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Classical Greek Mythology

Aeschylus and the Oresteia

What is the plot of The Eumenides?

The audience is now prepared for the third play in the trilogy, The Eumenides. Aeschylus has prepared the way in the first two plays for a necessary resolution of some kind. Either Orestes must be punished for matricide, thus preserving the old blood way, or a new, more reasonable set of rules or laws must be established, more in keeping with the reality of the city-state represented by the audience. It must be remembered that the plays of the City Dionysia were cathartic ritual dramas meant to purge the city itself. The heroes on the stage suffer and the audience with them, but order is eventually established and life can go on in a better way.

As The Eumenides opens, Orestes is being plagued by the Furies. He flees to Delphi, seeking Apollo’s help. Apollo has supported his revenge killings but even he cannot overpower the Furies. He does cast a spell on them, however, causing them to sleep while Orestes continues on to Athens, protected by Hermes. In a terrifying scene, Clytemnestra’s ghost appears to the Eumenides and urges them to pursue Orestes. They wake up and search for Orestes’ tracks by gathering the scent of the blood of Clytemnestra on his feet. When they find him in Athens, he is holding on to a statue of Athene. As the Furies surround him, Athene intervenes. She calls for a trial. There will be a jury of twelve, of which she will be one. Apollo will represent Orestes, the Eumenides will represent the dead Clytemnestra. In the trial, Apollo argues that in a marriage the man is more important than the woman (Athens was a patriarchal society, so the audience of men would have agreed). In support of the concept of male dominance, he points out that Athene herself had been born of Zeus’s head rather than of a mother. Therefore, Clytemnestra’s crime is greater than her son’s, whose act of vengeance was justified. Athene and five others vote for acquittal, meaning the jury is evenly split. Because Athene at the beginning had stipulated that a tied jury meant acquittal, Orestes is acquitted. The Furies are “furious,” but Athene convinces them that a new precedent—a reasonable and wise law of Apollo and Athene—has been established, a law which, of course, reflected Athenian law as opposed to the blood-for-blood law of the old days. The Eumenides are given a new home and are renamed “The Venerable Ones.” They will now guarantee the prosperity of Athens, a city based on the understanding that mercy takes precedence over blood revenge.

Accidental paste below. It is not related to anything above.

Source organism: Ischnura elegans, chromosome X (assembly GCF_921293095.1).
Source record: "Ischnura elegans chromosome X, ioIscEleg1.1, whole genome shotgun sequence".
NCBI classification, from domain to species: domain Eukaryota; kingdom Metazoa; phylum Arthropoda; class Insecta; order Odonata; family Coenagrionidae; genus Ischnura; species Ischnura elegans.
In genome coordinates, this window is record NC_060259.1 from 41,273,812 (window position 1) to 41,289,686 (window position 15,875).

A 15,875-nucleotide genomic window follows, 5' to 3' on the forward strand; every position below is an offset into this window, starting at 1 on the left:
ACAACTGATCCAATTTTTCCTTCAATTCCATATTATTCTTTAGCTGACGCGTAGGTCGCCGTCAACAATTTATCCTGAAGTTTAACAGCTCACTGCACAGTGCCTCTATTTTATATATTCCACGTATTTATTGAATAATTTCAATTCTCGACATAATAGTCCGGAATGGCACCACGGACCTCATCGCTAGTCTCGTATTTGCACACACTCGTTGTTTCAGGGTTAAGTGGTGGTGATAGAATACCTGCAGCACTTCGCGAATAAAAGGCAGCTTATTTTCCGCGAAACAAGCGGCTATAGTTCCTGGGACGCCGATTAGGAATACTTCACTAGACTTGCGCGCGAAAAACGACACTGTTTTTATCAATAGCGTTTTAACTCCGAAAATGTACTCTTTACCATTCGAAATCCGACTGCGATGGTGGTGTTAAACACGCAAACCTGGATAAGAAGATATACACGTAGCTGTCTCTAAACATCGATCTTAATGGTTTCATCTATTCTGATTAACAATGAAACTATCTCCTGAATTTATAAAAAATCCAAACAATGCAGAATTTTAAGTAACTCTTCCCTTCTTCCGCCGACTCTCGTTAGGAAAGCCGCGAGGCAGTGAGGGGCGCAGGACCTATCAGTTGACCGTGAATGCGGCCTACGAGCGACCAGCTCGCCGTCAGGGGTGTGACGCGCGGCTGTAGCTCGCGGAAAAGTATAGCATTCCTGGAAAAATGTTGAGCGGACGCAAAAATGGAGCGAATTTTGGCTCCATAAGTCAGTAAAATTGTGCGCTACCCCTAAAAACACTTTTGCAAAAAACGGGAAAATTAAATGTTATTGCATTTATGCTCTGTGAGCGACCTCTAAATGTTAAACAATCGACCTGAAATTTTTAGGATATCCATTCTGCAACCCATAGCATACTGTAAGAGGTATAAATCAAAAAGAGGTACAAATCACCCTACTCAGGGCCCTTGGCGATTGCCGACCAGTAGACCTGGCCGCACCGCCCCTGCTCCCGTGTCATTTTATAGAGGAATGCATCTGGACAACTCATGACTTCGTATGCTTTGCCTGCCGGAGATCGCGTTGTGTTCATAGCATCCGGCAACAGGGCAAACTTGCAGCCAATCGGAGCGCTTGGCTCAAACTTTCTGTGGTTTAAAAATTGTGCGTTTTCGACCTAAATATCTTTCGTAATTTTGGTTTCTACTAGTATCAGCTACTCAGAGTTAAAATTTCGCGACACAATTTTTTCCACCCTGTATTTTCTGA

Not surprisingly, when The Oresteia trilogy was performed at the City Dionysia in 458 B.C.E., it won first prize.



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